Interestingly, the researchers also theorized that the the “presence or absence of [cannabinoid receptors] in the tested cell lines may explain the differential potency of the extracts towards reducing cell survival.”
The team called for further research into the “specific properties and mechanisms of cancer cell insensitivity to cannabis extract effects.”
“We hope that this study will lay the groundwork for future preclinical studies and randomized controlled clinical trials in order to provide evidence for effective cannabis treatments for many cancer subtypes,” they concluded.
Photo courtesy of Evan Johnson.
Marijuana Legalization Associated With Decreased Interest In Alcohol, Study Finds
Interest in alcohol declines after states legalize marijuana, according to a new study analyzing online behavior. But for reasons that aren’t entirely clear, interest in tobacco products increases following the policy change.
Another notable finding is that interest in cannabis among young people appears to decline after the end of prohibition.
Researchers from the University of Georgia and Syracuse University sought to identify the cross-commodity effects of legalization and used data from a “leading US-based web portal” from January 2014 to April 2017 to see how the implementation of adult-use legal marijuana programs in states changed online behavior such as web searches and engagement with advertisements.
The data set “covers over 28 million searches and 120 million ad impressions related to cannabis, alcohol and tobacco industries,” they wrote.
Published in the journal Marketing Science, the study reveals diverging trends for alcohol and tobacco.
Legalization “reduces search volume and advertising effectiveness for alcohol, but increases those for tobacco,” the authors wrote. “Hence, cannabis appears a substitute to alcohol, but not to tobacco.”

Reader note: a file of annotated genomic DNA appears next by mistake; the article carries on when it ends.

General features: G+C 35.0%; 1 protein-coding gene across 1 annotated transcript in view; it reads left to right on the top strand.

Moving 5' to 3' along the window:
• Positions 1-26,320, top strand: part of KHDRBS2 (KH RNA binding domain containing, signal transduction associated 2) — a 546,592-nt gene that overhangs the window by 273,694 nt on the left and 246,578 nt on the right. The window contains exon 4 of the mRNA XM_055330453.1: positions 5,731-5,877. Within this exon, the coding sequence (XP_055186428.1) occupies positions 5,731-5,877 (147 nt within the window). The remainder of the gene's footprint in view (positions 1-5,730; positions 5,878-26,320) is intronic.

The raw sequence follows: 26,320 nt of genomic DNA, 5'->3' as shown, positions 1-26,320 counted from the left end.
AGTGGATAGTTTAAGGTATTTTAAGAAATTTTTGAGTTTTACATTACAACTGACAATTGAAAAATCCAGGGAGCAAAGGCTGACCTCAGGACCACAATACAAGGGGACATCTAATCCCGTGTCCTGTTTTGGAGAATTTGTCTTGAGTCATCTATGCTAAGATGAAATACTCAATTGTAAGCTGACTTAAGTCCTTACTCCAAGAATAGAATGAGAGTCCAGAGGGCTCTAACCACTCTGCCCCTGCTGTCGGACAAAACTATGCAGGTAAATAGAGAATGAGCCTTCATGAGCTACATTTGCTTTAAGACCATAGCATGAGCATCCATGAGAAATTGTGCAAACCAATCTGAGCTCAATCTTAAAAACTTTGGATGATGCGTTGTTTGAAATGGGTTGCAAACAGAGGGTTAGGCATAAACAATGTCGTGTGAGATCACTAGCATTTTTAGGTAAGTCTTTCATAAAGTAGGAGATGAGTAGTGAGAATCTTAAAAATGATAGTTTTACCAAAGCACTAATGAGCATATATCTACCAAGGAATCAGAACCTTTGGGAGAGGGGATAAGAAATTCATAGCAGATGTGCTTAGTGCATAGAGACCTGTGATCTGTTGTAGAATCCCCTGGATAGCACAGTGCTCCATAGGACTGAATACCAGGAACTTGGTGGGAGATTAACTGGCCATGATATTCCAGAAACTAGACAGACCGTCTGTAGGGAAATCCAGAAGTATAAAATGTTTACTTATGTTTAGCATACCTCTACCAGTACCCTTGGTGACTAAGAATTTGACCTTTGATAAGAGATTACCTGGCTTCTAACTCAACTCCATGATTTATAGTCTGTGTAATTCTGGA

It also determined that recreational marijuana legalization leads to a nearly 17 percent increase in cannabis-related searches—however, that increase was “significantly attenuated” for young people, who did not search for marijuana more post-legalization. On the contrary, the study noted a “significant decrease in cannabis search[es] among the youth after” legalization.
“Contrary to widely held public concern after recreational cannabis is legalized, teenagers appear to lose interest, rather than gain interest,” study author Pengyuan Wang said in a press release. “Policymakers only concerned with an uptick in teen users, may want to rethink their stance.”
That finding is supported by another recent study exploring youth cannabis consumption. An analysis of federal data from 1993 to 2017 showed that self-reported past-month youth cannabis use decreased by about eight percent in states that legalized marijuana for adult use.
Alcohol searches decreased by about 11 percent after a state legalized marijuana, the researchers behind the new study found. They argued that the results show that the alcohol industry “has valid reasons to be concerned about legal cannabis and may need creative strategies to avoid market decline if [recreational cannabis legalization] passes.”
However, predictions about marijuana’s potential to disrupt the tobacco industry might have been overblown, the study indicated. Searches for tobacco products increased by almost eight percent and so “tobacco companies may need to reexamine their presumption, and that anti-cannabis legalization is not in their best interest,” Wang said.
It’s not clear whether the analysis of tobacco search trends included cannabis-adjacent products such as blunts, rolling papers or vaporizer devices, which could overlap between tobacco and marijuana consumers. Marijuana Moment reached out to Wang for clarification but she did not immediately respond.
The research team said that their study is unique because it’s the first to analyze “large-scale unobtrusive behavioral data before and after policy change to unveil the treatment effect of [recreational cannabis legalization] using a difference-in-difference approach.”
“These findings on cross-commodity relationships help resolve the conflicting literature and provide distinct implications for practitioners,” the study authors wrote.
Photo courtesy of Martin Alonso.
Legalizing Marijuana Leads To Fewer Illegal Grow Sites In National Forests, Study Finds